First off, let me say that I loved Ed Brubaker and Sean Phillips's work on "Incognito," their recent mini-series about a super-villain in the witness protection program. That said? I'm even more in love with "Criminal," so having Brubaker and Phillips return with a new mini-series puts me over the moon.
"Criminal: The Sinners" returns to Tracy Lawless, star of the second "Criminal" storyline. Don't worry if you didn't read "Lawless," though; Brubaker makes sure that new readers know what they need to about Tracy. Even without the brief piece of exposition, though, it's not hard to immediately grasp Tracy's problem. Being a hitman who still has some code of ethics is a way to get forcefully unemployed, even though Tracy has the debts of others needing to be repaid. I appreciated that once Brubaker set up Tracy's problem, though, he begins to move things forward as Tracy gets a chance to do something else for crime boss Hyde. "Criminal" in general has always been a moving target when it comes to its stories; you may stop for a second, but it's forever marching forward and changing things up.
What I also always appreciate about a "Criminal" story is that Brubaker keeps upping the ante. Even as Tracy searches for the rogue killer, we get to see to see another hit in action, and it was both surprising and disturbing to do so. With each new scene, there's an additional piece of information, a new character, another moment that ratchets up the tension. "Criminal: The Sinners" really understands how to tell a story that works both as a serialized comic as well as a collected graphic novel, and the pacing here is outstanding.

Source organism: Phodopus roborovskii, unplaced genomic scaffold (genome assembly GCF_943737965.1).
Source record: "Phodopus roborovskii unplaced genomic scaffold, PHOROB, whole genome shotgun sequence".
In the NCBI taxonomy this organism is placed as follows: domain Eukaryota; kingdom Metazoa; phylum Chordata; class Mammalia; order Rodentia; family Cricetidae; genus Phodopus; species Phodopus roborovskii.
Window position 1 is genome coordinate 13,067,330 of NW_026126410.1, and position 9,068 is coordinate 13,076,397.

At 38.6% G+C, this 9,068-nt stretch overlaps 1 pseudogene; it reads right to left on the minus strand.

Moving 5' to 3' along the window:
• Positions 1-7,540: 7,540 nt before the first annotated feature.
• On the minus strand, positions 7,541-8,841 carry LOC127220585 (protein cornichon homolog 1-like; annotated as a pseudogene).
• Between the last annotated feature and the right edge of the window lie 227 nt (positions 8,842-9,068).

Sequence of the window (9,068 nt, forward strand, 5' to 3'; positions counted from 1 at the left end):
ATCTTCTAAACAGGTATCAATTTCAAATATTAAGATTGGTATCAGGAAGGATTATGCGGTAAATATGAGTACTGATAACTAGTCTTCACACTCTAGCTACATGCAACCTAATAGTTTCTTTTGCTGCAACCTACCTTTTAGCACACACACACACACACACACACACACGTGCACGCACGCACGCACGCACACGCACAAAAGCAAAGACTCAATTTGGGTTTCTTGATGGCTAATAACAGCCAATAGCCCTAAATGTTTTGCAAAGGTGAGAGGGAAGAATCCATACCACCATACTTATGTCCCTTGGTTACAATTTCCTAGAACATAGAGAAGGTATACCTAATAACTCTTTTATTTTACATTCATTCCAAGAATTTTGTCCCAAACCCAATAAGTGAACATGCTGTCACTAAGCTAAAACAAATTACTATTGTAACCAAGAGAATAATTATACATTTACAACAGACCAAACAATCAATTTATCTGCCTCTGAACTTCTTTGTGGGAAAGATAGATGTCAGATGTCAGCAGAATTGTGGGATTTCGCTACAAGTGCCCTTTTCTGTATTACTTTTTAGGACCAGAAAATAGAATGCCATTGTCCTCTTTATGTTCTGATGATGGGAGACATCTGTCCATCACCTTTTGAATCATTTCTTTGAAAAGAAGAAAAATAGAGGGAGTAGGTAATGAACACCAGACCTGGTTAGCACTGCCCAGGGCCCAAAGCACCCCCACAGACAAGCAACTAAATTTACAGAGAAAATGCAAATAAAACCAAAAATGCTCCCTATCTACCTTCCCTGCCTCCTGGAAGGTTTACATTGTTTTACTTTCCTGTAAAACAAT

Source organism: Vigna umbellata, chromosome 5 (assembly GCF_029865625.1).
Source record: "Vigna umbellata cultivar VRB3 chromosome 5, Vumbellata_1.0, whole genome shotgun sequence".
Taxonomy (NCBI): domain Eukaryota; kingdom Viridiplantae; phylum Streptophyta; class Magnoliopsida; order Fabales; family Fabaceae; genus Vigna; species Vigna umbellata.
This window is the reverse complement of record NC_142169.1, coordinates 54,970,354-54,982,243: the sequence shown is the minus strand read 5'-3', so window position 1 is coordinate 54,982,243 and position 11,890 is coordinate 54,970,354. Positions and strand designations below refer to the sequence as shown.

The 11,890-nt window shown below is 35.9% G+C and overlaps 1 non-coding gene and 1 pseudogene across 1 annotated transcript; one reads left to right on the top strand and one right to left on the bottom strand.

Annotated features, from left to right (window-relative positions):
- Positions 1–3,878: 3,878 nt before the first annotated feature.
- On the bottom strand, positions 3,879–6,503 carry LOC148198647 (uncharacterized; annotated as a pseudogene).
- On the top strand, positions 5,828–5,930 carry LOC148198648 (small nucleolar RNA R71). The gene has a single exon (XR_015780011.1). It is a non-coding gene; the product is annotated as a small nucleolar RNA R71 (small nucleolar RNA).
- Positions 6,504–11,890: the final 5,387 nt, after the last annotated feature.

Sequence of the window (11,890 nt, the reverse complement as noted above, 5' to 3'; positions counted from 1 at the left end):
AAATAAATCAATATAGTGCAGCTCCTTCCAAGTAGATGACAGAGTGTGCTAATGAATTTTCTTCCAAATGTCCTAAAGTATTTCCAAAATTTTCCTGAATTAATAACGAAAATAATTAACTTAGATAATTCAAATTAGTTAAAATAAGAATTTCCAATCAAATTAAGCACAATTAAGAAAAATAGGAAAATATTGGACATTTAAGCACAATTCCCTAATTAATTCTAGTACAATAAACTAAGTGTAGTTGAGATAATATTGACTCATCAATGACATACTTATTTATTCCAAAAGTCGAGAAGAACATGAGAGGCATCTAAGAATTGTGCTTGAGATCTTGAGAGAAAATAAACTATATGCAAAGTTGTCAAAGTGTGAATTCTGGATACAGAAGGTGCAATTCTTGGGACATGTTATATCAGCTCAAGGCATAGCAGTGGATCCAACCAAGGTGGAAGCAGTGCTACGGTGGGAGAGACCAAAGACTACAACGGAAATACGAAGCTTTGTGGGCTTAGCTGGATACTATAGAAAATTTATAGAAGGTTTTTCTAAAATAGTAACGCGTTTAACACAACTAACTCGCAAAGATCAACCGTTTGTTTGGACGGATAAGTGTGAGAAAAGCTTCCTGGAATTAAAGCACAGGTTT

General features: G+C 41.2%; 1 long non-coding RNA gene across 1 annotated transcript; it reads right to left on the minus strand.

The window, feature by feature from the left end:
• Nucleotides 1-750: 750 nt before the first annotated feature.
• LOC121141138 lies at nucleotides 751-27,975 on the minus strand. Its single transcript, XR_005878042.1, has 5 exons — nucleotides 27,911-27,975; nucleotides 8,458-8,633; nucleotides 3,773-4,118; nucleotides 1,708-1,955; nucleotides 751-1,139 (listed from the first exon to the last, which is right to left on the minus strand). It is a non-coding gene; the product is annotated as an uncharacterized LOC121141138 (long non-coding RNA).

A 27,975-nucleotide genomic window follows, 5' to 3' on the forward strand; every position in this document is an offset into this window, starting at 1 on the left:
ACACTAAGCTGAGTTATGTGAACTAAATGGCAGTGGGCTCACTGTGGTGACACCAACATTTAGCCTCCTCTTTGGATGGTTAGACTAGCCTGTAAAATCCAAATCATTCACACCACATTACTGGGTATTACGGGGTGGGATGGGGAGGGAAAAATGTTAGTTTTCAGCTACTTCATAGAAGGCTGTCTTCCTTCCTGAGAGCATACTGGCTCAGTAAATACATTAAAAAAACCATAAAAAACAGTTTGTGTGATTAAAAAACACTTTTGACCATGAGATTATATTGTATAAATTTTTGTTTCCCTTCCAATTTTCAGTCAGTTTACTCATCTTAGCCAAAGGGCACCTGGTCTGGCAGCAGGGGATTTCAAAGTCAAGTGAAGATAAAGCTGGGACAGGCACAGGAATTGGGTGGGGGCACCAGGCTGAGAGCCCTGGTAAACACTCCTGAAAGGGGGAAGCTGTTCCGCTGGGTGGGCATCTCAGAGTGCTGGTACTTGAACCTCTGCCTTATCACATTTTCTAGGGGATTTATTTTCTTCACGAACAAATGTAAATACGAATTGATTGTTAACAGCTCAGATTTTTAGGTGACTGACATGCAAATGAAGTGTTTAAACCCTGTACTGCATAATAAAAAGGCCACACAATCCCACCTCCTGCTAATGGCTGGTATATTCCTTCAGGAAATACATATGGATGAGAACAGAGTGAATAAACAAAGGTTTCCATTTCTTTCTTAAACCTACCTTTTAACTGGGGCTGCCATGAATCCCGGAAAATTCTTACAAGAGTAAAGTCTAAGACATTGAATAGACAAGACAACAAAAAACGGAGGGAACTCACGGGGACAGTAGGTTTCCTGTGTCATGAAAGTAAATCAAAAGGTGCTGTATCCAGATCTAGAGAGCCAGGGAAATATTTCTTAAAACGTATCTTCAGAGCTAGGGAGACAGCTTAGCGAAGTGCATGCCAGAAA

Phillips and colorist Val Staples are, per usual, at the top of their game. From Tracy's craggy face lurking around the corner on the first panel all the way to the end, Phillips continues to draw just beautiful page after beautiful page. I love that Phillips never resorts to a splash page to emphasize a critical moment, because he doesn't need to. This is an artist who can easily fit six to nine panels on every page and makes sure that every one of them carries a visual impact. From the red explosions of blood out of people's chests (with a beautiful, green-lit Chinatown in the background) to a shadowed Tracy in an undershirt and pants, every drawing is just about perfect.
If you haven't read "Criminal" up until now, "Criminal: The Sinners" #1 is a perfect place to start. And if you're thinking about waiting for the collected edition, just know that you'll be missing out on all of the bonus materials at the end of every issue. Essays, interviews, media recommendations... Brubaker and Phillips pack a lot of care into making sure you're getting your money's worth. In an idea world, "Criminal" would be a top-selling franchise. Maybe it's not too late to start. Check it out.